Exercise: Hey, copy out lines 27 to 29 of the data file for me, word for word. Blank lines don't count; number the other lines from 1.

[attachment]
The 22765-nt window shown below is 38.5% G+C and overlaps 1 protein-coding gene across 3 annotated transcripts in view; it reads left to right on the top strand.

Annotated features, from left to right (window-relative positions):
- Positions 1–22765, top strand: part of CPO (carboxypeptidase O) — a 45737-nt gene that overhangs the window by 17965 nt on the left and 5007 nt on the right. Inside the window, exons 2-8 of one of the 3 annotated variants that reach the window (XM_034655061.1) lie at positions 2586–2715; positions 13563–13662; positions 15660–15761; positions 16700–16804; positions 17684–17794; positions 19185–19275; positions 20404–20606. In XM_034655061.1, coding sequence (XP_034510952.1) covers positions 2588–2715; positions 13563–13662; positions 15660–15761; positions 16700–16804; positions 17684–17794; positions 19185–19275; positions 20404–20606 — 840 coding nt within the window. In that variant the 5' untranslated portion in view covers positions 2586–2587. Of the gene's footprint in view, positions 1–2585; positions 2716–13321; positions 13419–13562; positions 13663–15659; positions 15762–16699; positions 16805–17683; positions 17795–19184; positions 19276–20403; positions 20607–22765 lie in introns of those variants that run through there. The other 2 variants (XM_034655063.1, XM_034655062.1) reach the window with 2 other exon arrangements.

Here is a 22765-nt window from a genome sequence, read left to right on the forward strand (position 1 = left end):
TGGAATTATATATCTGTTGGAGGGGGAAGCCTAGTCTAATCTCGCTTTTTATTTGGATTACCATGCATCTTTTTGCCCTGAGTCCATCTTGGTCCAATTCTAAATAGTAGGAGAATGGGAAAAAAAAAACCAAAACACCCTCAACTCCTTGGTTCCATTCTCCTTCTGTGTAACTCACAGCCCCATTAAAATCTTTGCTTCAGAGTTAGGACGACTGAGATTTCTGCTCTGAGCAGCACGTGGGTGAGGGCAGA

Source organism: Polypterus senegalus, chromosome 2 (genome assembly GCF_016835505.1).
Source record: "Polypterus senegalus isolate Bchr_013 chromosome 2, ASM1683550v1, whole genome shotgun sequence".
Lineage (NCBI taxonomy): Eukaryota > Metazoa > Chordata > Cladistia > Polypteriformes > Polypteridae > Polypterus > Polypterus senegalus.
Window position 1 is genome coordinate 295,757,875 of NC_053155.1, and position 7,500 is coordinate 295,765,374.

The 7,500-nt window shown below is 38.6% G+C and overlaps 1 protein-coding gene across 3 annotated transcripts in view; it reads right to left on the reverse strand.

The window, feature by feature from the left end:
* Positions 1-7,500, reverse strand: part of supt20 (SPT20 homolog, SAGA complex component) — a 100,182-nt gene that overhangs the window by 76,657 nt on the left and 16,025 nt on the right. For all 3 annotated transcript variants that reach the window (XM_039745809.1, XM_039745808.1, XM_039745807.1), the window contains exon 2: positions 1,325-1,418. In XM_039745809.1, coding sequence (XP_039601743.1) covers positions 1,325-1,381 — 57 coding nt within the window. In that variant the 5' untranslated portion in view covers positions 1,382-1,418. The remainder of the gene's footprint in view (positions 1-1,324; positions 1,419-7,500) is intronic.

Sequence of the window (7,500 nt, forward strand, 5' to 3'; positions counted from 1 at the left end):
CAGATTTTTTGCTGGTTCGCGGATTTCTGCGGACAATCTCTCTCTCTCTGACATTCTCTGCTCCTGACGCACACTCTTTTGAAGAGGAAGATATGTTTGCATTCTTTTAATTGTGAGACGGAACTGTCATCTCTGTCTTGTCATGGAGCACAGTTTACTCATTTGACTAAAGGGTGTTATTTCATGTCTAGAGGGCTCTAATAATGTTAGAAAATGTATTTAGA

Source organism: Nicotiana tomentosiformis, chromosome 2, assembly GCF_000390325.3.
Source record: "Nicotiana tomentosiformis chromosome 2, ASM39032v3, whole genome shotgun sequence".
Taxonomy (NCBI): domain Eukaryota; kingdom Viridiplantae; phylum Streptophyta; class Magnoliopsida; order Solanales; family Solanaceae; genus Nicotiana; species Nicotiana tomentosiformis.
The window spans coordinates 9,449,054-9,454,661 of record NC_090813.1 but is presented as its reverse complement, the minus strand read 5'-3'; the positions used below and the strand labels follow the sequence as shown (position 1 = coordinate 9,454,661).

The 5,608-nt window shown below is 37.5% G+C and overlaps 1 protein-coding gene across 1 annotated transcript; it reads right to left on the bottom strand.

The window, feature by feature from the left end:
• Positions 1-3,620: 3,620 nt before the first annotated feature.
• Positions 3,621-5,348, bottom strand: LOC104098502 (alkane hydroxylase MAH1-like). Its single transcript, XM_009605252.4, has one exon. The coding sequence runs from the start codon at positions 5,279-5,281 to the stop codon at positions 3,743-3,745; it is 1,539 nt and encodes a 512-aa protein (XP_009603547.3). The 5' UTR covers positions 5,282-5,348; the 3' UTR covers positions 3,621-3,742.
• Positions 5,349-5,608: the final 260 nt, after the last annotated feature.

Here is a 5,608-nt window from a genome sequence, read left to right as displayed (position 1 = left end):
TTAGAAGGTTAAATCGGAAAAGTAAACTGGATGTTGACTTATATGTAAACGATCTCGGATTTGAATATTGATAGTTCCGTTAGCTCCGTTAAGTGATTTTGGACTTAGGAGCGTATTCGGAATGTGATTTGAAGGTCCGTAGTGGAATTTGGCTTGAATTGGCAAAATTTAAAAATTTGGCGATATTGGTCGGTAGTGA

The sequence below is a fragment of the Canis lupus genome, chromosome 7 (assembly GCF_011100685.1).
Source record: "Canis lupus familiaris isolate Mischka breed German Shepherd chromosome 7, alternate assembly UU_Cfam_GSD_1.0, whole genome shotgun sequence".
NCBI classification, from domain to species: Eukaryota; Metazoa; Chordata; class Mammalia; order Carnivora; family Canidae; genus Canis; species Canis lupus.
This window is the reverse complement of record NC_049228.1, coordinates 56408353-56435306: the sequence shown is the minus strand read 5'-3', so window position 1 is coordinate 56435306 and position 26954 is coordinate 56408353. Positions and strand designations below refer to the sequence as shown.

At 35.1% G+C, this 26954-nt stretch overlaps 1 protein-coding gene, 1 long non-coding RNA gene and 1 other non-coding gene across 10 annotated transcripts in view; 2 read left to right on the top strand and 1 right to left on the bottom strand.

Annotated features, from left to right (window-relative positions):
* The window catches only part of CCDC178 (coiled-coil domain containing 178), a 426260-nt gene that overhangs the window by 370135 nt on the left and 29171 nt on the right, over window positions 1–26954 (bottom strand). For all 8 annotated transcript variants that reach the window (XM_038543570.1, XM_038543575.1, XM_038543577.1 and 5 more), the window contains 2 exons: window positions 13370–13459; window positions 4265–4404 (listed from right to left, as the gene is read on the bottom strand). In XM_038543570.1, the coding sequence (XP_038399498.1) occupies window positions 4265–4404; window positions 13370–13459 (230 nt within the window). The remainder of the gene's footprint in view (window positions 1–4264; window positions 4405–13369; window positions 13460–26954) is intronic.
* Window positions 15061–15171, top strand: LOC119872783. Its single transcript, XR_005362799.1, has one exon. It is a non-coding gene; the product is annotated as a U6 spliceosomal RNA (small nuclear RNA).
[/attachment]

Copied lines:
Source record: "Canis lupus familiaris isolate Mischka breed German Shepherd chromosome 7, alternate assembly UU_Cfam_GSD_1.0, whole genome shotgun sequence".
NCBI classification, from domain to species: Eukaryota; Metazoa; Chordata; class Mammalia; order Carnivora; family Canidae; genus Canis; species Canis lupus.
This window is the reverse complement of record NC_049228.1, coordinates 56408353-56435306: the sequence shown is the minus strand read 5'-3', so window position 1 is coordinate 56435306 and position 26954 is coordinate 56408353. Positions and strand designations below refer to the sequence as shown.